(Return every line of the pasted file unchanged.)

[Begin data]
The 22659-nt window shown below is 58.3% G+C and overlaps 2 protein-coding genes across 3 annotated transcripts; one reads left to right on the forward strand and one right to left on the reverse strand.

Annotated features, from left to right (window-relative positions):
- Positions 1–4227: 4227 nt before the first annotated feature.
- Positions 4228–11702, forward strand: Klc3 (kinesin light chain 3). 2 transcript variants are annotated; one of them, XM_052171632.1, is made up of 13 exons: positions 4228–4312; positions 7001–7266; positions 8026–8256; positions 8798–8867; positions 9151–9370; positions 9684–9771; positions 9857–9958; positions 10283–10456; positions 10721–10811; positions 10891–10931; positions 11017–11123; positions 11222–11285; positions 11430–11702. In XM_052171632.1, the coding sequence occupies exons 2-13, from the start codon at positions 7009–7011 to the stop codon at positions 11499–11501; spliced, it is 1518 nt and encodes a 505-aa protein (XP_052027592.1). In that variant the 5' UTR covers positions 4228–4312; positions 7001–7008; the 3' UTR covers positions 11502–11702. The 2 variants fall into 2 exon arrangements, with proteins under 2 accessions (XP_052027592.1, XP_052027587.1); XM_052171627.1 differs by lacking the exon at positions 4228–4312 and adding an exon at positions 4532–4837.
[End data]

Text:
The 22659-nt window shown below is 58.3% G+C and overlaps 2 protein-coding genes across 3 annotated transcripts; one reads left to right on the forward strand and one right to left on the reverse strand.

Annotated features, from left to right (window-relative positions):
- Positions 1–4227: 4227 nt before the first annotated feature.
- Positions 4228–11702, forward strand: Klc3 (kinesin light chain 3). 2 transcript variants are annotated; one of them, XM_052171632.1, is made up of 13 exons: positions 4228–4312; positions 7001–7266; positions 8026–8256; positions 8798–8867; positions 9151–9370; positions 9684–9771; positions 9857–9958; positions 10283–10456; positions 10721–10811; positions 10891–10931; positions 11017–11123; positions 11222–11285; positions 11430–11702. In XM_052171632.1, the coding sequence occupies exons 2-13, from the start codon at positions 7009–7011 to the stop codon at positions 11499–11501; spliced, it is 1518 nt and encodes a 505-aa protein (XP_052027592.1). In that variant the 5' UTR covers positions 4228–4312; positions 7001–7008; the 3' UTR covers positions 11502–11702. The 2 variants fall into 2 exon arrangements, with proteins under 2 accessions (XP_052027592.1, XP_052027587.1); XM_052171627.1 differs by lacking the exon at positions 4228–4312 and adding an exon at positions 4532–4837.